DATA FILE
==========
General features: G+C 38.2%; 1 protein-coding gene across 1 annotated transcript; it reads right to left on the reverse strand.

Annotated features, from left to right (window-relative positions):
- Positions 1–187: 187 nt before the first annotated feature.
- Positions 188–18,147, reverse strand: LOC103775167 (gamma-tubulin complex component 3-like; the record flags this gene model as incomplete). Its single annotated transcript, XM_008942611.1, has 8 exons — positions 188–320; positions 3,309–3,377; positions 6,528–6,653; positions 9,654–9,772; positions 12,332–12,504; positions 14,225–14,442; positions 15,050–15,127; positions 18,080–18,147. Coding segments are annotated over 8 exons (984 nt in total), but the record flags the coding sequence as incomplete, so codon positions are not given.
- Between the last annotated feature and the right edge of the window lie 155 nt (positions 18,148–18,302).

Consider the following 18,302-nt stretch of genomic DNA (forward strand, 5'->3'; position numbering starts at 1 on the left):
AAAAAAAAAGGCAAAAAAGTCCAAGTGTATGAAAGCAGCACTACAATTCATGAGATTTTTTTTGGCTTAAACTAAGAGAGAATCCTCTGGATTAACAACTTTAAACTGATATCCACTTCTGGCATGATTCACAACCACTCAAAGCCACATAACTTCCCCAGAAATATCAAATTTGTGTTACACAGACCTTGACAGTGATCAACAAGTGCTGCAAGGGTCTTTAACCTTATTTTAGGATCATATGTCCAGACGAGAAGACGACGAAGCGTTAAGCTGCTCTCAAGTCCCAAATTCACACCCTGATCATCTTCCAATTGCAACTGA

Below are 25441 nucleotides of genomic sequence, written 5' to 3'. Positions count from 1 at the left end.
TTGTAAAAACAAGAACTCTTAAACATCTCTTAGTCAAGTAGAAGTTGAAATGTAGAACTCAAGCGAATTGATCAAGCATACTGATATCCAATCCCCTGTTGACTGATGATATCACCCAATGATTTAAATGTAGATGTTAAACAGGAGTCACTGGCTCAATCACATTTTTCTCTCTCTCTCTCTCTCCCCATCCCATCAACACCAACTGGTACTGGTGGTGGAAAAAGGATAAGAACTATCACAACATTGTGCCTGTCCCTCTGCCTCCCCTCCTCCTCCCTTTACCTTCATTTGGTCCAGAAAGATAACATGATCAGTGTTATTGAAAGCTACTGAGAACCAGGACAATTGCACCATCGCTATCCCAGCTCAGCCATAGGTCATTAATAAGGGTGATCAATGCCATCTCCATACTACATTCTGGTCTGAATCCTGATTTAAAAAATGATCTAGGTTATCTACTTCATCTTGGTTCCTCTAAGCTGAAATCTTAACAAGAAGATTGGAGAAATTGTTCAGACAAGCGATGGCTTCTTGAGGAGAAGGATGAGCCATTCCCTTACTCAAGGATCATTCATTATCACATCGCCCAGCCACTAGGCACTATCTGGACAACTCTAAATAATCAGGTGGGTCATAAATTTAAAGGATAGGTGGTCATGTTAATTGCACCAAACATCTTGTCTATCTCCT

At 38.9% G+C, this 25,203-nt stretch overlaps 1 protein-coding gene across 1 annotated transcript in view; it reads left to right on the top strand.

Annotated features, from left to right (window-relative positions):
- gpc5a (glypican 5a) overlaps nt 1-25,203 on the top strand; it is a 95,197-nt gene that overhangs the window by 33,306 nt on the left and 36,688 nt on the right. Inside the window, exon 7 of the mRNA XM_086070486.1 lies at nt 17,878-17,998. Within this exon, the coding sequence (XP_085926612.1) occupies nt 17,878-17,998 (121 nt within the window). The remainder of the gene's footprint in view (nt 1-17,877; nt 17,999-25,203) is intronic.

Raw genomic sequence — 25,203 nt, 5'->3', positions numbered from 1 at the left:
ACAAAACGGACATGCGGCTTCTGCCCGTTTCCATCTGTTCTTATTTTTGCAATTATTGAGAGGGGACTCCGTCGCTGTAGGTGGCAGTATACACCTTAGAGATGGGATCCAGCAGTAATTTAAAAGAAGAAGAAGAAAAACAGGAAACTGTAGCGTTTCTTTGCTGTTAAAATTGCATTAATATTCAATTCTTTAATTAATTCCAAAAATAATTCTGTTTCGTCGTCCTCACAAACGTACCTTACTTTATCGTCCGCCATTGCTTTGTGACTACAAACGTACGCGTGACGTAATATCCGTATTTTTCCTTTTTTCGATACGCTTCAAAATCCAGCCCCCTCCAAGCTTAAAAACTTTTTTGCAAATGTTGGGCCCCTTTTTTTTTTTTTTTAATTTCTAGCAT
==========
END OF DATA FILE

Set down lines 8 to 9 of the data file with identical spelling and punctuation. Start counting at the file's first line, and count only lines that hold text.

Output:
Below are 25441 nucleotides of genomic sequence, written 5' to 3'. Positions count from 1 at the left end.
TTGTAAAAACAAGAACTCTTAAACATCTCTTAGTCAAGTAGAAGTTGAAATGTAGAACTCAAGCGAATTGATCAAGCATACTGATATCCAATCCCCTGTTGACTGATGATATCACCCAATGATTTAAATGTAGATGTTAAACAGGAGTCACTGGCTCAATCACATTTTTCTCTCTCTCTCTCTCTCCCCATCCCATCAACACCAACTGGTACTGGTGGTGGAAAAAGGATAAGAACTATCACAACATTGTGCCTGTCCCTCTGCCTCCCCTCCTCCTCCCTTTACCTTCATTTGGTCCAGAAAGATAACATGATCAGTGTTATTGAAAGCTACTGAGAACCAGGACAATTGCACCATCGCTATCCCAGCTCAGCCATAGGTCATTAATAAGGGTGATCAATGCCATCTCCATACTACATTCTGGTCTGAATCCTGATTTAAAAAATGATCTAGGTTATCTACTTCATCTTGGTTCCTCTAAGCTGAAATCTTAACAAGAAGATTGGAGAAATTGTTCAGACAAGCGATGGCTTCTTGAGGAGAAGGATGAGCCATTCCCTTACTCAAGGATCATTCATTATCACATCGCCCAGCCACTAGGCACTATCTGGACAACTCTAAATAATCAGGTGGGTCATAAATTTAAAGGATAGGTGGTCATGTTAATTGCACCAAACATCTTGTCTATCTCCT